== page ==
Lim is very excited as ‘Come and Go’ has been selected to be presented at the 33rd Tokyo International Film Festival, which will take place from Oct 31 until Nov 9
By CHRISTINE LIM / Pic BERNAMA
JAPAN-BASED Malaysian filmmaker Lim Kah Wai shares his dream of a better future in a new world “where cherry blossom trees will always be in full bloom” in “Come and Go”, the final instalment of his trilogy set against the backdrop of Japan’s second-largest city of Osaka.
“Come and Go” — a continuation of his two previous movies “New World” and “Fly Me to Minami” made 10 years ago — is Lim’s most ambitious movie so far and it depicts the struggles of local and foreign workers as they strive to achieve their dreams in a country facing a boom in its tourism, film and even halal industries.
Lim is very excited as the film has been selected to be presented at the 33rd Tokyo International Film Festival (TIFF), which will take place from tomorrow until Nov 9.
“The festival is an opportunity for me to showcase my film to the Japanese audience (on the big screen) since most cinemas in Japan have reopened after the easing of the lockdown imposed during the Covid-19 pandemic,” he told Bernama in an interview recently.
Lim had returned to Kuala Lumpur for Chinese New Year in January this year and was “stranded” in the country following the enforcement of the Movement Control Order in March. He returned to Osaka, where he is now mostly based, earlier this month.
Lim, 47, graduated with a degree in electrical engineering from Osaka University in 1998. He worked in Tokyo for six years before quitting his job to study directing at the Beijing Film Academy in China. He has so far made eight films, including the trilogy.
Lim won the Audience and Technical Contribution Award by Cineastes Organisation Osaka for the first instalment of his “New World” trilogy which is based on a Chinese tourist’s experiences of Japan she has never known before and is set against Osaka’s history and charm.
Eight Short Stories
“Come and Go”, which is vying for the audience award at TIFF, features eight stories — filmed against the backdrop of the mesmerising beauty of the brief cherry blossom season — and 14 principal pan- Asian characters hailing from Taiwan, Vietnam, Malaysia, Myanmar, Nepal, Hong Kong, China, South Korea and Japan.
The movie depicts their struggle to find solace in the business district of Umeda in contemporary Osaka where they work, but all of them share the same dream of a better future.
“That’s the reality of life (now) as people, irrespective of whether they are Japanese or foreigners, grow more introverted and obstructive without any care for political issues or other issues affecting society as their main aim is to make more money.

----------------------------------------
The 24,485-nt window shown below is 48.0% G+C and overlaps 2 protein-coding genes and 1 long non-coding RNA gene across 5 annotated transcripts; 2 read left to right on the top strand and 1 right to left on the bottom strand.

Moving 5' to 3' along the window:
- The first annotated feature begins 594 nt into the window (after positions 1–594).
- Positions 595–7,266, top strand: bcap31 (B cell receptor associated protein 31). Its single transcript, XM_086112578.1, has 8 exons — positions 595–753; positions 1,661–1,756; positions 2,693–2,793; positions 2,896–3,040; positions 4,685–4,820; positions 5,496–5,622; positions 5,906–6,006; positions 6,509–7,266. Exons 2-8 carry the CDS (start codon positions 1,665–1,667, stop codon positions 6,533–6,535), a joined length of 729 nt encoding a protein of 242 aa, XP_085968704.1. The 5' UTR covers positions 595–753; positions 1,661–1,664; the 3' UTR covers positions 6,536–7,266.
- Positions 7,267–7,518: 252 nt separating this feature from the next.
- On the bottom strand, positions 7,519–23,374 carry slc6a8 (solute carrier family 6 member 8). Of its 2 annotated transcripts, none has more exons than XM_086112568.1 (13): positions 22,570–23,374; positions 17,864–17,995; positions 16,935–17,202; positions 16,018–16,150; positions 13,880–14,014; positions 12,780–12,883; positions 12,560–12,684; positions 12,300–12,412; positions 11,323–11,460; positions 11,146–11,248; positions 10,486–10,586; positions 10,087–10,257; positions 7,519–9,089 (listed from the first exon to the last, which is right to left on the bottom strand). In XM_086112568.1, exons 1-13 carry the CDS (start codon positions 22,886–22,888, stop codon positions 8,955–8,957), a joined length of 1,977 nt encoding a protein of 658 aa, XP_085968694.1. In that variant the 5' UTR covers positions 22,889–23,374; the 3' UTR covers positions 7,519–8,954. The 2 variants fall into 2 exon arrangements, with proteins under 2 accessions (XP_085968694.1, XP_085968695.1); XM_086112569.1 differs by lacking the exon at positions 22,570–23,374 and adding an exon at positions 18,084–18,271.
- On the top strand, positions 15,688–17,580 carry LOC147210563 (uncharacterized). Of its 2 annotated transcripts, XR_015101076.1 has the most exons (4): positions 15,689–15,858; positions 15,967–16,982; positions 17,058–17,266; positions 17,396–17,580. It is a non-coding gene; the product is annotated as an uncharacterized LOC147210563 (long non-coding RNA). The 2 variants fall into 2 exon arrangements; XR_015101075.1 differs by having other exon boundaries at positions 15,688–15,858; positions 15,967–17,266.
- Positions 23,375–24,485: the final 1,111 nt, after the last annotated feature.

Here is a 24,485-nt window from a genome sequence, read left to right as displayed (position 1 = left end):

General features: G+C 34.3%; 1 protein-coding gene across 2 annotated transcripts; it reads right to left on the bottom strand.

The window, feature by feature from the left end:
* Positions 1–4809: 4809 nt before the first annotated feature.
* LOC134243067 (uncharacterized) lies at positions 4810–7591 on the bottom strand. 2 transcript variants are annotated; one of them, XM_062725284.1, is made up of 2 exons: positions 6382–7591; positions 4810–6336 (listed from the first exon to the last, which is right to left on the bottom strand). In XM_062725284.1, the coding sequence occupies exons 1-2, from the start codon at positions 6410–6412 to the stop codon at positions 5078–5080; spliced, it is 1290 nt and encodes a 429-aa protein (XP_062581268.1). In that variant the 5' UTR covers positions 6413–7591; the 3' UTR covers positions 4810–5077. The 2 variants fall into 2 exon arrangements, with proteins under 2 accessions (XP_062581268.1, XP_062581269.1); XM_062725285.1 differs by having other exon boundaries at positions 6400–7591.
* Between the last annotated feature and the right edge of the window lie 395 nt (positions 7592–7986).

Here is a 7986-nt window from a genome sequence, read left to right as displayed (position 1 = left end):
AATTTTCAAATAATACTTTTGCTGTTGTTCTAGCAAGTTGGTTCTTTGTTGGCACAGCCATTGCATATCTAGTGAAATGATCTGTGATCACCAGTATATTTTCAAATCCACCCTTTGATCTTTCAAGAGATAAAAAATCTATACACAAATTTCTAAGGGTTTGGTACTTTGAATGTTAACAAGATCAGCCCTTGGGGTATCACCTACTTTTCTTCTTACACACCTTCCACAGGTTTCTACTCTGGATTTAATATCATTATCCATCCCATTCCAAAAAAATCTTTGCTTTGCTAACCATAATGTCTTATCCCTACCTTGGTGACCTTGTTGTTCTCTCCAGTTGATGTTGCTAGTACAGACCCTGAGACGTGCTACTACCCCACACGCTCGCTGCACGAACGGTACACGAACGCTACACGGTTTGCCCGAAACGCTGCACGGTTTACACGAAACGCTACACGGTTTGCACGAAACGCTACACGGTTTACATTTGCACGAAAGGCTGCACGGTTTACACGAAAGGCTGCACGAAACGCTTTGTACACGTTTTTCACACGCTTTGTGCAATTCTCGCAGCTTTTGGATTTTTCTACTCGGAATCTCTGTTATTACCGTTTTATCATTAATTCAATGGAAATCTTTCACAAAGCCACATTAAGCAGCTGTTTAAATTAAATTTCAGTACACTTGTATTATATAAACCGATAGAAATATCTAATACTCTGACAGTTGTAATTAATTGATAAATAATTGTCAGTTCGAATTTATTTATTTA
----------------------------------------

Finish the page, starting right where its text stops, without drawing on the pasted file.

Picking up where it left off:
“We live in a parallel world since we all have our own problems and our own lives,” he explained.
On the difference between “Come and Go” and his earlier two films, Lim said his latest movie shows Osaka as a more vibrant cosmopolitan city compared to 10 years ago.
“The city is a magnet for business executives and more foreigners are working there too. Tourism has been booming, too, spurred by AirAsia flights to Japan,” he said.
He said although Osaka as a homogenised city in Japan has opened up to foreigners — especially with the influx of foreign workers — cultural and social barriers still exist.
“Most of the characters and episodes in “Come and Go” are based on my own observations and experience of the dreams and goals of both the Japanese and foreigners, including the social skeletons,” Lim enthused.
The short stories in “Come and Go” — directed, written and edited by Lim and with a running time of 158 minutes — feature a travel executive from Malaysia on a business trip to Japan; a refugee from Nepal who works in Japan to build his dream of owning a restaurant; a student from Myanmar working part-time; a migrant worker from Vietnam; and a tourist from China.
It also portrays a Japanese girl who has to work as a nude model to make ends meet, a porn video director from Okinawa, a porn addict from Taiwan, a Japanese police detective, a Japanese language teacher and a half-Japanese, half-American odd-job worker.
As the Japanese and foreigners grow more indifferent towards one another, it is only apt that the film opens with a discovery of the skeletal remains of an elderly Japanese woman whose body lies unnoticed for months in her own home.
On the impact of the Covid-19 pandemic on cinemas, Lim said in Japan, the people are now trying to get their lives back in order after a prolonged period of deflation and falling consumer prices, and they are now realising the importance of cinemas and the film industry in their lives.
“Dreams are blossoming again after a period in the doldrums, and people are (beginning) to enjoy watching films in the cinemas.
“I think this is the same trend in China, America and Europe with the reopening of cinemas after a period of lockdown due to Covid-19,” he said.
While in Malaysia recently, Lim went backpacking across Sabah and Sarawak for 11⁄2 months after the movement restrictions were eased, looking for inspiration for his next film which is likely to be set in either one of the Bornean states.
“I am thinking about a suspense thriller set in a beautiful seaside in Sabah or Sarawak. Hopefully, I can complete the script next year and approach some producers and make it happen,” he added.
Outside Asia, this adventurous filmmaker has made films set in the Balkan region in Slovenia and Croatia, and is now ready to explore Turkey. — Bernama